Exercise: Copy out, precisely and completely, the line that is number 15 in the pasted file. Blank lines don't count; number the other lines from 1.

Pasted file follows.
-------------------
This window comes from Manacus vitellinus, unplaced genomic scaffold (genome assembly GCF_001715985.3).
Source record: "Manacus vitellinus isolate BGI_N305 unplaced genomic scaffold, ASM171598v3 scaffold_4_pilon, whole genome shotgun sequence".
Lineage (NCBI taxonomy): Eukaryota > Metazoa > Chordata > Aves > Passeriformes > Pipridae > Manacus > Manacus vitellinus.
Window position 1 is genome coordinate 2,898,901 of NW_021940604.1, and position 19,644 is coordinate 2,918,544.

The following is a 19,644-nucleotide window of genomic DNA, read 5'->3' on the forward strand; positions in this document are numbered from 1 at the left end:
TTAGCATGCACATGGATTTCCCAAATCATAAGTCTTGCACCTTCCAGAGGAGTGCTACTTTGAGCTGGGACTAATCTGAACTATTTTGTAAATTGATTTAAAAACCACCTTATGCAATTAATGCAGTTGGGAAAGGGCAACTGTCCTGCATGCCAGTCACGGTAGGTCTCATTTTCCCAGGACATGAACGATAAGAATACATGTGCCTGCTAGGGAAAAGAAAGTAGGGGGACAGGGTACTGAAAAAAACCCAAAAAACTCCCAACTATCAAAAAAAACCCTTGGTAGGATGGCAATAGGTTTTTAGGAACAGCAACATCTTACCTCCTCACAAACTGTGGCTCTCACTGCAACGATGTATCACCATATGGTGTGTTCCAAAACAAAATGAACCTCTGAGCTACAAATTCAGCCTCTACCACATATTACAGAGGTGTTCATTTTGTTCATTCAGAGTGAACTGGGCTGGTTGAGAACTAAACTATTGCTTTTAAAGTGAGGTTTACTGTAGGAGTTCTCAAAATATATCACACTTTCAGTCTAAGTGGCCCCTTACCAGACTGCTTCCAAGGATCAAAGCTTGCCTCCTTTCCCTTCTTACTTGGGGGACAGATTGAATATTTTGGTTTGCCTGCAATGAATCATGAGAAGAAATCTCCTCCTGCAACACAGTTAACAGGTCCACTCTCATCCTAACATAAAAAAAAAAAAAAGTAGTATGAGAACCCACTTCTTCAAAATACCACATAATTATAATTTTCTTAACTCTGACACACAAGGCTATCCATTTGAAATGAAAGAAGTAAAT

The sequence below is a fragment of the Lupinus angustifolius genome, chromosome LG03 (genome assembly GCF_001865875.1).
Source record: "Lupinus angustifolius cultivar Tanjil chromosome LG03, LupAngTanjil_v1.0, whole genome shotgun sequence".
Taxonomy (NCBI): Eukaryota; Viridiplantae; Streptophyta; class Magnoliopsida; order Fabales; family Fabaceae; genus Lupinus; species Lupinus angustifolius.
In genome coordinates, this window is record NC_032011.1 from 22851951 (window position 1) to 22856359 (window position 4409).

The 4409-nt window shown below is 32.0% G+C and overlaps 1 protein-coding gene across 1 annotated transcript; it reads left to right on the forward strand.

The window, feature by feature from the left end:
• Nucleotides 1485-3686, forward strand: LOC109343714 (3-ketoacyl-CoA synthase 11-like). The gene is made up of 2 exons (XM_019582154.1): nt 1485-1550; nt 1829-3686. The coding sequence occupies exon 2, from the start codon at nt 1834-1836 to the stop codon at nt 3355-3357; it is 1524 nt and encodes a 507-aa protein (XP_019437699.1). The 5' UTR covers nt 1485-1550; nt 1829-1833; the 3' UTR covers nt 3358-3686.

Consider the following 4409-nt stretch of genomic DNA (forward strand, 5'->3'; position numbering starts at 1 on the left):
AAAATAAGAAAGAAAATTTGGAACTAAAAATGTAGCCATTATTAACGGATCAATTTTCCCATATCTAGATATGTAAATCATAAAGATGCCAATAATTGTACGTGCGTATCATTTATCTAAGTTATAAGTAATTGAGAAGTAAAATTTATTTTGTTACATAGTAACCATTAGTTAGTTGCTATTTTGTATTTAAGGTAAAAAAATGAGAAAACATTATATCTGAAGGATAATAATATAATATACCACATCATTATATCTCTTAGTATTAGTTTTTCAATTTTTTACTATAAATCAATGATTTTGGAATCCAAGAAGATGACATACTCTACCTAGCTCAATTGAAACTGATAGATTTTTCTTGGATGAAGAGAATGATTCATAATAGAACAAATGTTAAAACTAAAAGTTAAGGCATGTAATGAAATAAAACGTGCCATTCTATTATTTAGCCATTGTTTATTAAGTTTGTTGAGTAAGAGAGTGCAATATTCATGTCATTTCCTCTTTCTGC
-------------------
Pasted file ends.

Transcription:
AAAATAAGAAAGAAAATTTGGAACTAAAAATGTAGCCATTATTAACGGATCAATTTTCCCATATCTAGATATGTAAATCATAAAGATGCCAATAATTGTACGTGCGTATCATTTATCTAAGTTATAAGTAATTGAGAAGTAAAATTTATTTTGTTACATAGTAACCATTAGTTAGTTGCTATTTTGTATTTAAGGTAAAAAAATGAGAAAACATTATATCTGAAGGATAATAATATAATATACCACATCATTATATCTCTTAGTATTAGTTTTTCAATTTTTTACTATAAATCAATGATTTTGGAATCCAAGAAGATGACATACTCTACCTAGCTCAATTGAAACTGATAGATTTTTCTTGGATGAAGAGAATGATTCATAATAGAACAAATGTTAAAACTAAAAGTTAAGGCATGTAATGAAATAAAACGTGCCATTCTATTATTTAGCCATTGTTTATTAAGTTTGTTGAGTAAGAGAGTGCAATATTCATGTCATTTCCTCTTTCTGC